• 27. Evaluating Business Models and Migration Paths In the hypothetical evaluation shown in Exhibit 10, Against the Company’s Needs. Having established the captive model emerges as the most promising the value of different business models under the option. It scores positive or at least neutral under strategic scenarios laid out, the MPC’s strategists all three of the scenarios shown (although it lacks turn to considering which model and migration the flexibility of the BOT model). But the path to path will make the most sense for the company. the optimal model may not be direct. Matters are complicated by the shifting environ- ment, so the best model under any particular Let’s say that the MPC currently outsources only a scenario—even the likeliest one—is not necessarily few low-complexity chemistry projects to local ven- the best choice overall. When it comes to predict- dors, but its executives are contemplating a part- ing outcomes, strategists have to spread their bets, nership alliance for a serious end-to-end venture. and the optimal choice is often the model that The company’s strategists have concluded that this yields the greatest total value under all the most option will be suboptimal should the environment likely scenarios, while leaving sufficient flexibility turn sour (Scenario 1 in Exhibit 10) but will pro- to adjust to changing conditions (which can make a vide too few advantages if the upbeat circumstances particular scenario either more realistic or less). of Scenario 3 do materialize. Instead, they recom- CHINA DEMANDS A BUSINESS MODEL DIFFERENT FROM INDIA’S When an MPC offshores R&D to India, it gains the will see it. It does so initially by demonstrating inter- great strategic advantage of boosting the efficiency national best practices and standard operating pro- of its overall R&D program. By outsourcing some of cedures (or at least by inspiring local R&D providers its “excess” leads (to be processed at high quality, to aim comparably high). With this infusion of know- high throughput, and low cost), the company can how and encouragement, Chinese R&D institutes quickly and cheaply ease its R&D bottlenecks and and vendors can move faster along the learning capacity constraints. It’s an enticing short-term curve and undertake increasingly sophisticated opportunity provided by India’s broad and reliable activities. That, in turn, may help to further stanch vendor base—the handful of large, integrated the country’s brain drain, increasing the flow, domestic players and myriad smaller, high-energy already impressively copious, of foreign-trained and vendors. It’s no surprise, then, that the most propi- foreign-based scientists returning to their homeland. tious business model for India, in general, is the Assuming that this sequence of happy outcomes brisk, uncomplicated, arm’s-length model of vendor- materializes, MPCs would be rewarded in two ways: based outsourcing—at least initially. individual companies might win favorable considera- In China the optimal business model, in general, is tion when it comes to reimbursement lists and expe- the captive R&D center. Again, this is in keeping dited approvals, and MPCs collectively would be with the country’s main value proposition: the able to ingratiate themselves more deeply with gov- chance for an MPC to capture a greater share of the ernment officials and perhaps nudge government policy further along the road of smoother regulatory country’s huge potential market. The very existence procedures, tighter IP protection, and even looser of a captive site makes a statement, signaling the pricing policies. company’s commitment to China and its resolve to remain there for the long haul. This has more than At one level, the motivation to invest in a captive just symbolic value: it establishes the MPC’s bona base is receding. After all, why go to the trouble and fides and brand name with patients, doctors, expense of establishing a captive facility when bureaucrats, and key opinion leaders, and eventually Chinese vendors are expanding their capacity and that can mean increased sales. capabilities at such a pace? So if MPCs don’t place their strategic stake soon, they may lose the impetus A captive center contributes to China’s own pharma- to do so—and thereby lose their market foothold and ceutical industry—and that is how Chinese officials, the potential goodwill of the authorities as well. eager for the country’s technological advancement, Looking Eastward 25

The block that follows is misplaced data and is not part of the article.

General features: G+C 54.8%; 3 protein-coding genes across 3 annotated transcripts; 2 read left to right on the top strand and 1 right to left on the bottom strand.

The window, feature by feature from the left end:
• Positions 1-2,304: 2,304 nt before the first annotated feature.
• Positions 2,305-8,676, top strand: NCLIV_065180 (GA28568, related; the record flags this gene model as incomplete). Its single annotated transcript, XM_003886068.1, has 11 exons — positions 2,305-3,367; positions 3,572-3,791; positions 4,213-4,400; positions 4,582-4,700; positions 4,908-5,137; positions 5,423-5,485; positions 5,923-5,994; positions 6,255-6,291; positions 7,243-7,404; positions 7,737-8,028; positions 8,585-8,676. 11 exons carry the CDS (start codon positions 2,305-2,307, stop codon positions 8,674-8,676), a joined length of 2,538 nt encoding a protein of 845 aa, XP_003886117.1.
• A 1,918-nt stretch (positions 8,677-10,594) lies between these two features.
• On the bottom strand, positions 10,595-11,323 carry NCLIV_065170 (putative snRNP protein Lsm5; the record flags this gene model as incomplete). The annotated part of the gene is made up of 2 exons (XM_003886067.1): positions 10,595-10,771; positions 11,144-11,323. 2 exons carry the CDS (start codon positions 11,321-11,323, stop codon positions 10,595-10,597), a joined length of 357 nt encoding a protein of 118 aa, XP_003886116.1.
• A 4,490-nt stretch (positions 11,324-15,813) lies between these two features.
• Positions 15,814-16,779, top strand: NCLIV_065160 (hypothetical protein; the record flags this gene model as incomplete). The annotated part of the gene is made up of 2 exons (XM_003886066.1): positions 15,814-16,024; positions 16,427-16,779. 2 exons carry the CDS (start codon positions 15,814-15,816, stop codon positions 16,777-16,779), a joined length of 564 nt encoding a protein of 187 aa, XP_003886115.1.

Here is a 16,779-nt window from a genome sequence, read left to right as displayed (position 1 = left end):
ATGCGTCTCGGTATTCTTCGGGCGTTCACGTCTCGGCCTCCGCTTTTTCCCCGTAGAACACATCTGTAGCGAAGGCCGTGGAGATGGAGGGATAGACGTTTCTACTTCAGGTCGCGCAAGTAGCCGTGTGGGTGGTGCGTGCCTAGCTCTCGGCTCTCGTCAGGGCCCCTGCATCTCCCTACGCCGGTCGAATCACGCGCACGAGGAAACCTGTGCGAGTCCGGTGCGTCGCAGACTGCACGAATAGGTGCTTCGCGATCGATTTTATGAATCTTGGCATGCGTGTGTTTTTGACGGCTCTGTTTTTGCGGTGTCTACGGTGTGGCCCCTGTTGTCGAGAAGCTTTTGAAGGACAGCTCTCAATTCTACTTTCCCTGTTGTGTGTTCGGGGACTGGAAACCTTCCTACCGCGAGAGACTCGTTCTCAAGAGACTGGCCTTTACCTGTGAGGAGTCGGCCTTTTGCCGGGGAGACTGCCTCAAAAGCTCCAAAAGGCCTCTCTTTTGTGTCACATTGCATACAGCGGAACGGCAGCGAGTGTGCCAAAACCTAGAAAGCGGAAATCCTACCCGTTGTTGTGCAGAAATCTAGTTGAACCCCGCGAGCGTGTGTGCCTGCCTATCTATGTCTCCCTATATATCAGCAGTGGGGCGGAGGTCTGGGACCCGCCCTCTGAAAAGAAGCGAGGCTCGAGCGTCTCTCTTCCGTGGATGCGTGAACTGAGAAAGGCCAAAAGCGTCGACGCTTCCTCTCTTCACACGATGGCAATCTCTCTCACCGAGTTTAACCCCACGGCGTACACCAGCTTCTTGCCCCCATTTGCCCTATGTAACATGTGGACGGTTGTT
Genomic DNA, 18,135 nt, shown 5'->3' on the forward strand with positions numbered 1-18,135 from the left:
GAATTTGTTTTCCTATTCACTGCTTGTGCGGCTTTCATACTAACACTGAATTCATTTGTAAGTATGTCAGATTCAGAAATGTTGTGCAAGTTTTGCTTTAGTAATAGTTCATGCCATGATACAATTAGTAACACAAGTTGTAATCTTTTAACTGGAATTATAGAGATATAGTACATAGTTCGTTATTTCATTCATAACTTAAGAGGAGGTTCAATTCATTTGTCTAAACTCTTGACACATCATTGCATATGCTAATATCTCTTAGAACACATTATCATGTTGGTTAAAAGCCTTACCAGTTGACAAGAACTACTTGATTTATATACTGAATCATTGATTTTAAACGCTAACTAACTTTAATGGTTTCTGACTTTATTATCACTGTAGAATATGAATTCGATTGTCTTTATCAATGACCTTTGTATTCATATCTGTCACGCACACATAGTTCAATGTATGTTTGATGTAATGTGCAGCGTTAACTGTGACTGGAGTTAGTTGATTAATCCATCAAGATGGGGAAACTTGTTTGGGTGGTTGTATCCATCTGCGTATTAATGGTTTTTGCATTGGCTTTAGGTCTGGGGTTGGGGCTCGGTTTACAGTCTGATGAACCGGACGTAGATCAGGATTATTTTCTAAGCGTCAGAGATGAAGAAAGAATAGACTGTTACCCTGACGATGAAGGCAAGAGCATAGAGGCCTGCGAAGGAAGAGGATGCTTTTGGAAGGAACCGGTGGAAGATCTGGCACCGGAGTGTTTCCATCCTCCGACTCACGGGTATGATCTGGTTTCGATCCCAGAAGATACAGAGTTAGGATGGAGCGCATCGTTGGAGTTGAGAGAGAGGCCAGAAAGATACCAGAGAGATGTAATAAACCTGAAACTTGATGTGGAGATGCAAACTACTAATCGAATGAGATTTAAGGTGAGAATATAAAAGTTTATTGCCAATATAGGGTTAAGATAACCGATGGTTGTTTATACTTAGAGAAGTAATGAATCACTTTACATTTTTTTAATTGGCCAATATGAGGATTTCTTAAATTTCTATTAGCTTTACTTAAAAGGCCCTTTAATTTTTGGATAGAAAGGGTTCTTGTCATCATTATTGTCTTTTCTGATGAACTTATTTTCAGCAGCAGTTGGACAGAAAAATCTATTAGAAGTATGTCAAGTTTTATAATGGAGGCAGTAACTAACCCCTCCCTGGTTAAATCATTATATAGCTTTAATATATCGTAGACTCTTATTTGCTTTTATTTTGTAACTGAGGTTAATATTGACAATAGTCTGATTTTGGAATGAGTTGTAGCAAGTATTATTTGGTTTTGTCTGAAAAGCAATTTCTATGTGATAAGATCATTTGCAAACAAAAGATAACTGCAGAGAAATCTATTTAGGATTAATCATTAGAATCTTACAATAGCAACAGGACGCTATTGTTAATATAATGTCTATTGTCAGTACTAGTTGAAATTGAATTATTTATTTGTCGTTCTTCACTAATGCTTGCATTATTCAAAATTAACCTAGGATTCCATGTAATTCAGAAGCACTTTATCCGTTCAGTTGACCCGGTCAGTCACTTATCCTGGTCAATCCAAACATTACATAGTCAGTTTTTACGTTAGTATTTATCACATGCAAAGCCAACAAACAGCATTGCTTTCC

• 28. mend that the company migrate initially from its misgivings or if circumstances appear to be chang- ing significantly in-house or offshore, they should vendor-based outsourcing model to a BOT rela- revisit the various scenarios and internal variables. tionship with a well-staffed, street-smart provider That may result in another round of evaluations, based in a science park. which, in turn, may indicate a need to adjust the That will allow quick commencement of new proj- planned migration path in order to realize the com- ects, and it will also ease the MPC gently into a pany’s strategic vision. physical presence in the country with very little anxiety over setup costs, red tape, access to talent, Ensuring Rigorous Implementation and even day-to-day management, since the local provider will have everything in hand. In two or Committed follow-through is crucial. Even the three years, the MPC will increasingly assume con- smartest strategy will fail if its execution falls short. trol of operations and will grow more confident To implement a new partnership model, for and well versed in the local business and bureau- instance, it’s not enough for a company to find a cratic culture. Within five to seven years, the MPC partner; it needs to find the right partner. And hav- can effect a formal takeover of the provider. ing done so, it needs to put all the required systems Staffing and projects will continue much as before, and processes faultlessly in place—from monitor- but the BOT model will give way to the captive ing and evaluating to coaching and communicat- model, and the MPC—especially if its financial flex- ing, down to the most devilish details—or else a cas- ibility has increased in the interim—will rapidly cade of negative consequences might ensue, and develop its captive base into a fully rounded R&D the entire offshoring venture might go awry. To center. (See Exhibit 11.) reduce that risk takes considerable effort and tech- nique. MPCs can learn from the experiences of Monitoring the Strategy. An offshoring strategy, like their peers. most strategies, should be dynamic rather than fixed. An MPC’s executives will need to monitor the The following dos and don’ts, which are derived way their strategy is playing out. If they have any from the experiences of the MPCs and providers EXHIBIT 11 AN MPC MIGHT MIGRATE IN TWO STAGES FROM A VENDOR-BASED TO A CAPTIVE BUSINESS MODEL Medium term Long term Today (next two to four years) (next five to seven years) Captive R&D center Partnerships for end-to-end research Build-operate-transfer for selected activities Vendor-based outsourcing Wait and see SOURCE: BCG analysis. BCG 26 REPORT